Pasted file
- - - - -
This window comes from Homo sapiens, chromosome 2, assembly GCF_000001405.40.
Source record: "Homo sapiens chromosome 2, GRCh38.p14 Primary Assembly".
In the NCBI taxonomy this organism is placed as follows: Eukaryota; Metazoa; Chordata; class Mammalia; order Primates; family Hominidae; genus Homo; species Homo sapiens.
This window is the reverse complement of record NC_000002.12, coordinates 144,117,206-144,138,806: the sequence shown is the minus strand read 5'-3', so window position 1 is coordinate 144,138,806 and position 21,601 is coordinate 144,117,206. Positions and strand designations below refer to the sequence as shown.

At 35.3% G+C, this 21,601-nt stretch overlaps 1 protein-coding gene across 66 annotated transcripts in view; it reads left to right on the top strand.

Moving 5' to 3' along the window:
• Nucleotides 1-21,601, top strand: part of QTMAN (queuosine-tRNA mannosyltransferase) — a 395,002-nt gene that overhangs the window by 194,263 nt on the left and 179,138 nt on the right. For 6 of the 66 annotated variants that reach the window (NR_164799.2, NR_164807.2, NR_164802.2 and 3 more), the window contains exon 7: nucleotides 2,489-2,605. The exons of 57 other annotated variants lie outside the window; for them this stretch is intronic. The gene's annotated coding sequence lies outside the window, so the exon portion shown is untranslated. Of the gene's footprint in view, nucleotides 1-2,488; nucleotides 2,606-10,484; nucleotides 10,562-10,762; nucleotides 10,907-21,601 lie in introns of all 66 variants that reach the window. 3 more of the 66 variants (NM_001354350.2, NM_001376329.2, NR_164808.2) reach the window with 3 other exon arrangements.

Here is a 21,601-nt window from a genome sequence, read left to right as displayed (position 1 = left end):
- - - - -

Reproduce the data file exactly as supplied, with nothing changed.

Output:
This window comes from Homo sapiens, chromosome 2, assembly GCF_000001405.40.
Source record: "Homo sapiens chromosome 2, GRCh38.p14 Primary Assembly".
In the NCBI taxonomy this organism is placed as follows: Eukaryota; Metazoa; Chordata; class Mammalia; order Primates; family Hominidae; genus Homo; species Homo sapiens.
This window is the reverse complement of record NC_000002.12, coordinates 144,117,206-144,138,806: the sequence shown is the minus strand read 5'-3', so window position 1 is coordinate 144,138,806 and position 21,601 is coordinate 144,117,206. Positions and strand designations below refer to the sequence as shown.

At 35.3% G+C, this 21,601-nt stretch overlaps 1 protein-coding gene across 66 annotated transcripts in view; it reads left to right on the top strand.

Moving 5' to 3' along the window:
• Nucleotides 1-21,601, top strand: part of QTMAN (queuosine-tRNA mannosyltransferase) — a 395,002-nt gene that overhangs the window by 194,263 nt on the left and 179,138 nt on the right. For 6 of the 66 annotated variants that reach the window (NR_164799.2, NR_164807.2, NR_164802.2 and 3 more), the window contains exon 7: nucleotides 2,489-2,605. The exons of 57 other annotated variants lie outside the window; for them this stretch is intronic. The gene's annotated coding sequence lies outside the window, so the exon portion shown is untranslated. Of the gene's footprint in view, nucleotides 1-2,488; nucleotides 2,606-10,484; nucleotides 10,562-10,762; nucleotides 10,907-21,601 lie in introns of all 66 variants that reach the window. 3 more of the 66 variants (NM_001354350.2, NM_001376329.2, NR_164808.2) reach the window with 3 other exon arrangements.

Here is a 21,601-nt window from a genome sequence, read left to right as displayed (position 1 = left end):